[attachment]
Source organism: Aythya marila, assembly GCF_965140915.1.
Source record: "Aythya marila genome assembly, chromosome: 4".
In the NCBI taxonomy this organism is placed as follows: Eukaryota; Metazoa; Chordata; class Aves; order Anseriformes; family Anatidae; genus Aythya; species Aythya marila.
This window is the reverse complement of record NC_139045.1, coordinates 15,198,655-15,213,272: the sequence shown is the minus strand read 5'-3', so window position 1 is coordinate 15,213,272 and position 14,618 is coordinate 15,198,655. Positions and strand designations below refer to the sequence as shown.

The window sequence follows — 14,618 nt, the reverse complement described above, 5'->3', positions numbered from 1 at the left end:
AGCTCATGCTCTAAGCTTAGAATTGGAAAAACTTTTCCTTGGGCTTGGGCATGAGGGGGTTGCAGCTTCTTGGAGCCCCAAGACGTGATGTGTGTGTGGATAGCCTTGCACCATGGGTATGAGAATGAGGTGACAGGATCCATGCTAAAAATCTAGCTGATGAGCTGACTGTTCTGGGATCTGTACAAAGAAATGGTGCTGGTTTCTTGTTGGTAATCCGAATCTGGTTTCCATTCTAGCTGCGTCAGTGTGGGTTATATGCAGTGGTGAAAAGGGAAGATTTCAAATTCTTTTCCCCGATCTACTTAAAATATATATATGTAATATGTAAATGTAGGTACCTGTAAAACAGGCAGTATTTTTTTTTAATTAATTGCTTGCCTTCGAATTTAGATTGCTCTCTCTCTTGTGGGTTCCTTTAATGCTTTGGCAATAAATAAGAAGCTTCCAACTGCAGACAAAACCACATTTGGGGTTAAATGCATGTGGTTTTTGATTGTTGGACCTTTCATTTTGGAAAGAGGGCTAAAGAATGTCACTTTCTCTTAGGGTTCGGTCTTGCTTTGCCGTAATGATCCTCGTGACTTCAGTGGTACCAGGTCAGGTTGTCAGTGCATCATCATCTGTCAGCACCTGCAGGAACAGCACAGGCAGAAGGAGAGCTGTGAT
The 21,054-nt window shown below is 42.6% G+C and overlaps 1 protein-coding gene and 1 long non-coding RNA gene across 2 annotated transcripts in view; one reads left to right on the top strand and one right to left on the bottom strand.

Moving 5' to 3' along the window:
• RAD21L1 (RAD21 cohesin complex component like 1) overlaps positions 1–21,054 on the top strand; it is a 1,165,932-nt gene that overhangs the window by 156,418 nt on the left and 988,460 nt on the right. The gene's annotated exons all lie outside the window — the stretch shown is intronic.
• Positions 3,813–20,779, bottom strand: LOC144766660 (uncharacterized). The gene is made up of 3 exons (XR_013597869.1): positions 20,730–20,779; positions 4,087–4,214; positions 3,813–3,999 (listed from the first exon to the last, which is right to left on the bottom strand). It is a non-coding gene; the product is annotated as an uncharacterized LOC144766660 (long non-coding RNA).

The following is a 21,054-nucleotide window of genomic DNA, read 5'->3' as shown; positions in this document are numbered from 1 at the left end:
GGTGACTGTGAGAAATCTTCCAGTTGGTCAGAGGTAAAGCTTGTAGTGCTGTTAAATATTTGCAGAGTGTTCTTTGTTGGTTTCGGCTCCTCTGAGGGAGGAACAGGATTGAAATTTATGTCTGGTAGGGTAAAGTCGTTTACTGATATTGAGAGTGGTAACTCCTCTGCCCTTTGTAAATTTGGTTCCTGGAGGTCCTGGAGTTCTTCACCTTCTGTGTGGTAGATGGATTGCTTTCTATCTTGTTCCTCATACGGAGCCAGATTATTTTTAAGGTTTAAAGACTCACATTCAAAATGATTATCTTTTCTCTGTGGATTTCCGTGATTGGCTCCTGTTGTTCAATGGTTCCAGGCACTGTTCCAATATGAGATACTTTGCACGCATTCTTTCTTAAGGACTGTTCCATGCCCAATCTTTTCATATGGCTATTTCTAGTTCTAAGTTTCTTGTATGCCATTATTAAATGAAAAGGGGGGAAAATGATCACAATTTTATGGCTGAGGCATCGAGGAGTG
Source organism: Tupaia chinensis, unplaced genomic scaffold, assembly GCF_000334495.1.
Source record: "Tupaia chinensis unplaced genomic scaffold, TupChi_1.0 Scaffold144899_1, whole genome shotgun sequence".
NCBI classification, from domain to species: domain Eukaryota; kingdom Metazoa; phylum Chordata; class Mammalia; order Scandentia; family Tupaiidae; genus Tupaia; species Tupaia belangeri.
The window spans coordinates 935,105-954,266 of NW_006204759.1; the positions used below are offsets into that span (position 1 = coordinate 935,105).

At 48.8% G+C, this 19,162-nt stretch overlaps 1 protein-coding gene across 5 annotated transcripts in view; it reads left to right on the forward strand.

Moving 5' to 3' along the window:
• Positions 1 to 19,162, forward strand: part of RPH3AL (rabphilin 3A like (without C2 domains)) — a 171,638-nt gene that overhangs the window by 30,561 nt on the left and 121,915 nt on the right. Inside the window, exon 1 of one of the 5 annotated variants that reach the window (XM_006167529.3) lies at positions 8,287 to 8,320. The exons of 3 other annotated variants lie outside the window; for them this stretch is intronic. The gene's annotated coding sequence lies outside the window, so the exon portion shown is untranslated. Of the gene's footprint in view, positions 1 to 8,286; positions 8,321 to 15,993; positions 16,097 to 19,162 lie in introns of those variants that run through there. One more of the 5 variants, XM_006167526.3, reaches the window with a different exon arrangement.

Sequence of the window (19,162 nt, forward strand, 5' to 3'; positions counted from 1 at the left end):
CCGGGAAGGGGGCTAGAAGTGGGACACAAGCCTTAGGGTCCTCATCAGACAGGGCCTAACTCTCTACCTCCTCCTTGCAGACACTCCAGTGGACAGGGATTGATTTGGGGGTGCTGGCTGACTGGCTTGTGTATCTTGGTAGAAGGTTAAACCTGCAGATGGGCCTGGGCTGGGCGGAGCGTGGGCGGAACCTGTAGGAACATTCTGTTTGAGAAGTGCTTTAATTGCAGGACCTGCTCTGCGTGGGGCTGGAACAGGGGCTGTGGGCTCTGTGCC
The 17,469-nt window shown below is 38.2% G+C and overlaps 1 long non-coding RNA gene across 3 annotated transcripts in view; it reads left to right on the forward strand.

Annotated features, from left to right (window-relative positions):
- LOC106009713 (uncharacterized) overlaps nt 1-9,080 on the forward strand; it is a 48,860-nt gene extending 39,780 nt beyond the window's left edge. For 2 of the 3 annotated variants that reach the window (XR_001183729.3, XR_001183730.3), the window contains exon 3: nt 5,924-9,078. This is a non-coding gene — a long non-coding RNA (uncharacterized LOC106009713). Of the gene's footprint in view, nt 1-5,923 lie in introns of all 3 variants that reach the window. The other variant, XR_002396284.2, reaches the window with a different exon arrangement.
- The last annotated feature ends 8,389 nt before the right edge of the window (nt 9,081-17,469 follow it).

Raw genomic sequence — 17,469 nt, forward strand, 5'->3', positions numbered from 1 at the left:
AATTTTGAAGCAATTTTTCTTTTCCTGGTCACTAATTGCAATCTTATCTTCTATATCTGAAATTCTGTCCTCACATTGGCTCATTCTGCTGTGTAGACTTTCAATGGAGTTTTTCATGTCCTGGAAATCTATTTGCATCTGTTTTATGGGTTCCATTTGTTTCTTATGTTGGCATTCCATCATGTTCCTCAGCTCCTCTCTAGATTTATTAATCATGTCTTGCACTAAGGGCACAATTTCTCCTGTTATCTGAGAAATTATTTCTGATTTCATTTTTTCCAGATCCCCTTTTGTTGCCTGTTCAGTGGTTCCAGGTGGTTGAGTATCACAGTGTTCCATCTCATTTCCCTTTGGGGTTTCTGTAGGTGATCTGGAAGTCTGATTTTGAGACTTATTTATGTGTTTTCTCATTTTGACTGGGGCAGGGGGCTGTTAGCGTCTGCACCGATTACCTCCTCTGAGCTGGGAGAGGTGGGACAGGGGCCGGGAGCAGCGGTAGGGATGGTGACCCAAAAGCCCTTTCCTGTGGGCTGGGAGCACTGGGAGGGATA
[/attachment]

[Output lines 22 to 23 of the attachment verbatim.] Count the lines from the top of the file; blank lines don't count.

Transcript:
The 17,469-nt window shown below is 38.2% G+C and overlaps 1 long non-coding RNA gene across 3 annotated transcripts in view; it reads left to right on the forward strand.

Annotated features, from left to right (window-relative positions):